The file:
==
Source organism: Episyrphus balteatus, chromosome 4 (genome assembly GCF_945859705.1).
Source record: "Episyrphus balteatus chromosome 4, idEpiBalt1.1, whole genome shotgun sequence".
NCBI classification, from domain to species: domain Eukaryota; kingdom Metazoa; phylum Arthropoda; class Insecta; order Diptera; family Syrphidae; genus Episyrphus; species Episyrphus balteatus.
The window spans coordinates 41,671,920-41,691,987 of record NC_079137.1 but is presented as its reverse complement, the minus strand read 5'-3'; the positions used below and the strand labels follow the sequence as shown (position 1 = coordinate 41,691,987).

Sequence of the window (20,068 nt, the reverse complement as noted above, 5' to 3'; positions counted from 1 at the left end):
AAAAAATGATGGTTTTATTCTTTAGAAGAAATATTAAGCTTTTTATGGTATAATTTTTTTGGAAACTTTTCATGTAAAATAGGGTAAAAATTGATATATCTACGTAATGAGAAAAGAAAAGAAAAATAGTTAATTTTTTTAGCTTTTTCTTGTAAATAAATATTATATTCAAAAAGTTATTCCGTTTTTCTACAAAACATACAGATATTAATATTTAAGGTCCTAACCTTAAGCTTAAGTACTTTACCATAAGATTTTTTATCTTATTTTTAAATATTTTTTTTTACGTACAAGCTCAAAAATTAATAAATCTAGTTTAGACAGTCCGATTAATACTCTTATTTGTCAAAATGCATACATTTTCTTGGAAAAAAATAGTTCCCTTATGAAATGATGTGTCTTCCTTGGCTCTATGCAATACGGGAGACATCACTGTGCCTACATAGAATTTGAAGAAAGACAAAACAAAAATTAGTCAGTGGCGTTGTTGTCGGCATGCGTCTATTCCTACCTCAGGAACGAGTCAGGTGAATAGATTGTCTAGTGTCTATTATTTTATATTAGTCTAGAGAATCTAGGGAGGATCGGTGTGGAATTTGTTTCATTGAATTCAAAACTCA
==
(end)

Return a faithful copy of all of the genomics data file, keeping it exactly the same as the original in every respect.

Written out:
Source organism: Episyrphus balteatus, chromosome 4 (genome assembly GCF_945859705.1).
Source record: "Episyrphus balteatus chromosome 4, idEpiBalt1.1, whole genome shotgun sequence".
NCBI classification, from domain to species: domain Eukaryota; kingdom Metazoa; phylum Arthropoda; class Insecta; order Diptera; family Syrphidae; genus Episyrphus; species Episyrphus balteatus.
The window spans coordinates 41,671,920-41,691,987 of record NC_079137.1 but is presented as its reverse complement, the minus strand read 5'-3'; the positions used below and the strand labels follow the sequence as shown (position 1 = coordinate 41,691,987).

Sequence of the window (20,068 nt, the reverse complement as noted above, 5' to 3'; positions counted from 1 at the left end):
AAAAAATGATGGTTTTATTCTTTAGAAGAAATATTAAGCTTTTTATGGTATAATTTTTTTGGAAACTTTTCATGTAAAATAGGGTAAAAATTGATATATCTACGTAATGAGAAAAGAAAAGAAAAATAGTTAATTTTTTTAGCTTTTTCTTGTAAATAAATATTATATTCAAAAAGTTATTCCGTTTTTCTACAAAACATACAGATATTAATATTTAAGGTCCTAACCTTAAGCTTAAGTACTTTACCATAAGATTTTTTATCTTATTTTTAAATATTTTTTTTTACGTACAAGCTCAAAAATTAATAAATCTAGTTTAGACAGTCCGATTAATACTCTTATTTGTCAAAATGCATACATTTTCTTGGAAAAAAATAGTTCCCTTATGAAATGATGTGTCTTCCTTGGCTCTATGCAATACGGGAGACATCACTGTGCCTACATAGAATTTGAAGAAAGACAAAACAAAAATTAGTCAGTGGCGTTGTTGTCGGCATGCGTCTATTCCTACCTCAGGAACGAGTCAGGTGAATAGATTGTCTAGTGTCTATTATTTTATATTAGTCTAGAGAATCTAGGGAGGATCGGTGTGGAATTTGTTTCATTGAATTCAAAACTCA